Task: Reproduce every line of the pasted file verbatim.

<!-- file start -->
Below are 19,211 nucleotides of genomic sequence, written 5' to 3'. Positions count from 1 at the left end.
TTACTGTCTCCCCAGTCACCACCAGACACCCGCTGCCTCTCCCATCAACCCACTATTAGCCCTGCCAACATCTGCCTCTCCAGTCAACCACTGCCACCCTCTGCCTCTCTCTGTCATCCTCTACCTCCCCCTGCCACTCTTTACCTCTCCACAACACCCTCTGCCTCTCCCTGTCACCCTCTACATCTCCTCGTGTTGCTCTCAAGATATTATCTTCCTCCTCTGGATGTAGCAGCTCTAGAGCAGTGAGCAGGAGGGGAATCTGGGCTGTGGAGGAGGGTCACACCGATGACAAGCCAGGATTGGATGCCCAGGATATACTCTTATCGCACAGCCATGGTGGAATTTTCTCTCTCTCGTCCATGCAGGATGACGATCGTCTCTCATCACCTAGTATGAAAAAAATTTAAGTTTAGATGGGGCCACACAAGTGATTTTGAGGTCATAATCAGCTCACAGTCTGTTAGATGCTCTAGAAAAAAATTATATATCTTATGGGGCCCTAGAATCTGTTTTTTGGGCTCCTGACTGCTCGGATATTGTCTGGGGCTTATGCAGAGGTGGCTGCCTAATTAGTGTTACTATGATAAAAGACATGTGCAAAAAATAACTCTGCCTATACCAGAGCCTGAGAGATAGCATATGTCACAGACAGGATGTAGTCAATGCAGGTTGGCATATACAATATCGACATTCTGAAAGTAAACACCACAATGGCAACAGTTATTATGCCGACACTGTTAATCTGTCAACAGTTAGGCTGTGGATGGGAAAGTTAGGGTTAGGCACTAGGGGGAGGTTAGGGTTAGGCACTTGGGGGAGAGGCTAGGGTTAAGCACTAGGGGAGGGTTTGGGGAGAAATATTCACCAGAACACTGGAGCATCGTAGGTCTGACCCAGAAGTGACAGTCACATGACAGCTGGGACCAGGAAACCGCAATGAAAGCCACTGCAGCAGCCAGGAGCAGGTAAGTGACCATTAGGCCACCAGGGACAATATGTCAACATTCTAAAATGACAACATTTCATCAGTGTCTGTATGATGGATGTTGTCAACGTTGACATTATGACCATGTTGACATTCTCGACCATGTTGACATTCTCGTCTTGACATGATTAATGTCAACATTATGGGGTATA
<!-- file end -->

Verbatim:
Below are 19,211 nucleotides of genomic sequence, written 5' to 3'. Positions count from 1 at the left end.
TTACTGTCTCCCCAGTCACCACCAGACACCCGCTGCCTCTCCCATCAACCCACTATTAGCCCTGCCAACATCTGCCTCTCCAGTCAACCACTGCCACCCTCTGCCTCTCTCTGTCATCCTCTACCTCCCCCTGCCACTCTTTACCTCTCCACAACACCCTCTGCCTCTCCCTGTCACCCTCTACATCTCCTCGTGTTGCTCTCAAGATATTATCTTCCTCCTCTGGATGTAGCAGCTCTAGAGCAGTGAGCAGGAGGGGAATCTGGGCTGTGGAGGAGGGTCACACCGATGACAAGCCAGGATTGGATGCCCAGGATATACTCTTATCGCACAGCCATGGTGGAATTTTCTCTCTCTCGTCCATGCAGGATGACGATCGTCTCTCATCACCTAGTATGAAAAAAATTTAAGTTTAGATGGGGCCACACAAGTGATTTTGAGGTCATAATCAGCTCACAGTCTGTTAGATGCTCTAGAAAAAAATTATATATCTTATGGGGCCCTAGAATCTGTTTTTTGGGCTCCTGACTGCTCGGATATTGTCTGGGGCTTATGCAGAGGTGGCTGCCTAATTAGTGTTACTATGATAAAAGACATGTGCAAAAAATAACTCTGCCTATACCAGAGCCTGAGAGATAGCATATGTCACAGACAGGATGTAGTCAATGCAGGTTGGCATATACAATATCGACATTCTGAAAGTAAACACCACAATGGCAACAGTTATTATGCCGACACTGTTAATCTGTCAACAGTTAGGCTGTGGATGGGAAAGTTAGGGTTAGGCACTAGGGGGAGGTTAGGGTTAGGCACTTGGGGGAGAGGCTAGGGTTAAGCACTAGGGGAGGGTTTGGGGAGAAATATTCACCAGAACACTGGAGCATCGTAGGTCTGACCCAGAAGTGACAGTCACATGACAGCTGGGACCAGGAAACCGCAATGAAAGCCACTGCAGCAGCCAGGAGCAGGTAAGTGACCATTAGGCCACCAGGGACAATATGTCAACATTCTAAAATGACAACATTTCATCAGTGTCTGTATGATGGATGTTGTCAACGTTGACATTATGACCATGTTGACATTCTCGACCATGTTGACATTCTCGTCTTGACATGATTAATGTCAACATTATGGGGTATA